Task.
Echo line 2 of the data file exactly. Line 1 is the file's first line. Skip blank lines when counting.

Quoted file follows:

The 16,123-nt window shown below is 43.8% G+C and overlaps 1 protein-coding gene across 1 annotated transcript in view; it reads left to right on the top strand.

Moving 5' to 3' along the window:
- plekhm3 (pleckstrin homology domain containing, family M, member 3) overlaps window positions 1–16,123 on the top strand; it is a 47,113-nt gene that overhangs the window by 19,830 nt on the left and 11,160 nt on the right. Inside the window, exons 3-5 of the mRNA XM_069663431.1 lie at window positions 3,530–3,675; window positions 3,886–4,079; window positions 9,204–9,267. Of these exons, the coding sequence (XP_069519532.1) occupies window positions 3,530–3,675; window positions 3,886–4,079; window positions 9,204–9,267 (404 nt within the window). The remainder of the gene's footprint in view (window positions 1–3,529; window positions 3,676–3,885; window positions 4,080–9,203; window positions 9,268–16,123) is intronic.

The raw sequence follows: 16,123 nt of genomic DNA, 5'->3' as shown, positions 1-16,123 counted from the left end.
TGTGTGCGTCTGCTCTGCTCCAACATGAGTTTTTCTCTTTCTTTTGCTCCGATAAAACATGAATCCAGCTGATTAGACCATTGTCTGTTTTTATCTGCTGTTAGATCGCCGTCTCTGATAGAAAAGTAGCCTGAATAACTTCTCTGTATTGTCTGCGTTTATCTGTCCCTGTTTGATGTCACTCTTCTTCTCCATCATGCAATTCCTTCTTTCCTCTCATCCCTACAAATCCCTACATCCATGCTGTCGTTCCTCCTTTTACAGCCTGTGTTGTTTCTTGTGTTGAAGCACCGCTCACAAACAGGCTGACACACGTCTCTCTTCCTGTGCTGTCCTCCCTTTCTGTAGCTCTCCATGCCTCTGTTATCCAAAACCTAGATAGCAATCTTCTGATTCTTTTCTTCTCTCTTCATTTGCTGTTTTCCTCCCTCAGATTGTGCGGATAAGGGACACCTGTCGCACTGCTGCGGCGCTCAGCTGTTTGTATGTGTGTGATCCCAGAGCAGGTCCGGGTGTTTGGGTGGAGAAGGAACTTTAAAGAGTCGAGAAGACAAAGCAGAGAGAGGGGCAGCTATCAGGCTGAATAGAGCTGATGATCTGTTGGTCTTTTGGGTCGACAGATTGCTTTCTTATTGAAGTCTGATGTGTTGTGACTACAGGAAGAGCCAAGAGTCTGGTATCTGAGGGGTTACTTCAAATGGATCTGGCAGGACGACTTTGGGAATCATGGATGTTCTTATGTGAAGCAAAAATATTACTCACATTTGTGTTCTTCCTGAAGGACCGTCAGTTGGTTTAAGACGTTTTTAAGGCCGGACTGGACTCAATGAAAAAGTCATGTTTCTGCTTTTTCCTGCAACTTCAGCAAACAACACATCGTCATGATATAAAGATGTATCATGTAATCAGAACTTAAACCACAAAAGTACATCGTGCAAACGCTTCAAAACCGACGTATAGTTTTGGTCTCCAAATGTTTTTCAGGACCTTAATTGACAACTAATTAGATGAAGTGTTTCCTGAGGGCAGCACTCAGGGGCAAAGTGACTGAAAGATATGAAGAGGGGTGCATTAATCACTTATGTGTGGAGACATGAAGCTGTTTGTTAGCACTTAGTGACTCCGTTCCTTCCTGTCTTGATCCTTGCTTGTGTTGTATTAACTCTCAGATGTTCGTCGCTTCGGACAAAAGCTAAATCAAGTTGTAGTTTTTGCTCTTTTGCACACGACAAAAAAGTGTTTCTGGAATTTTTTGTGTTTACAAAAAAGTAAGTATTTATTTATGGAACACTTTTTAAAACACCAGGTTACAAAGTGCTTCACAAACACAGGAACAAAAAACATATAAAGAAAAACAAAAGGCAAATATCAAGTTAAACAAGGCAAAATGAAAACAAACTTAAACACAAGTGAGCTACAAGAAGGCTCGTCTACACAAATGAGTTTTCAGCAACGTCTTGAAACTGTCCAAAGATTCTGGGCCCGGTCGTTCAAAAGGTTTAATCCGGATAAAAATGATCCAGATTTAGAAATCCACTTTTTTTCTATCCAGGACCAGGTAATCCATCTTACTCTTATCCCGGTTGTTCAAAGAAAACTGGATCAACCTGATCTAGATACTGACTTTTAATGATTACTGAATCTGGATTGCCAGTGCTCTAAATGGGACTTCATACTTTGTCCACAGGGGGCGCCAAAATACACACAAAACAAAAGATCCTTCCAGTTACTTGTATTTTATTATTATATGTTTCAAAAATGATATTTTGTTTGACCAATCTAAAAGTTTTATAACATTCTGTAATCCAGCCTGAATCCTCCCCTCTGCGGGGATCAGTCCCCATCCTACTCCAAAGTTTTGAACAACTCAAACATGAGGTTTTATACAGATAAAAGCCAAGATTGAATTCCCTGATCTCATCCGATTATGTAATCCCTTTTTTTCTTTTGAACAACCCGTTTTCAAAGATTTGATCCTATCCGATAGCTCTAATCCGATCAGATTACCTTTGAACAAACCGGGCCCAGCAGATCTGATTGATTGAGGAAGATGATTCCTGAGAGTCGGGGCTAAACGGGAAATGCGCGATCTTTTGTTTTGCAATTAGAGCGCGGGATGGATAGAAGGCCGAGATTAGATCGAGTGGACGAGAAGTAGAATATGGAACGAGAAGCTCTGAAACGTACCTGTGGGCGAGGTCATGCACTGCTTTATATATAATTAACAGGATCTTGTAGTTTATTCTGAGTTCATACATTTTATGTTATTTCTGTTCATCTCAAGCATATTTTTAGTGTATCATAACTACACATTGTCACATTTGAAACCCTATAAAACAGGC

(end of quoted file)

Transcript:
Moving 5' to 3' along the window: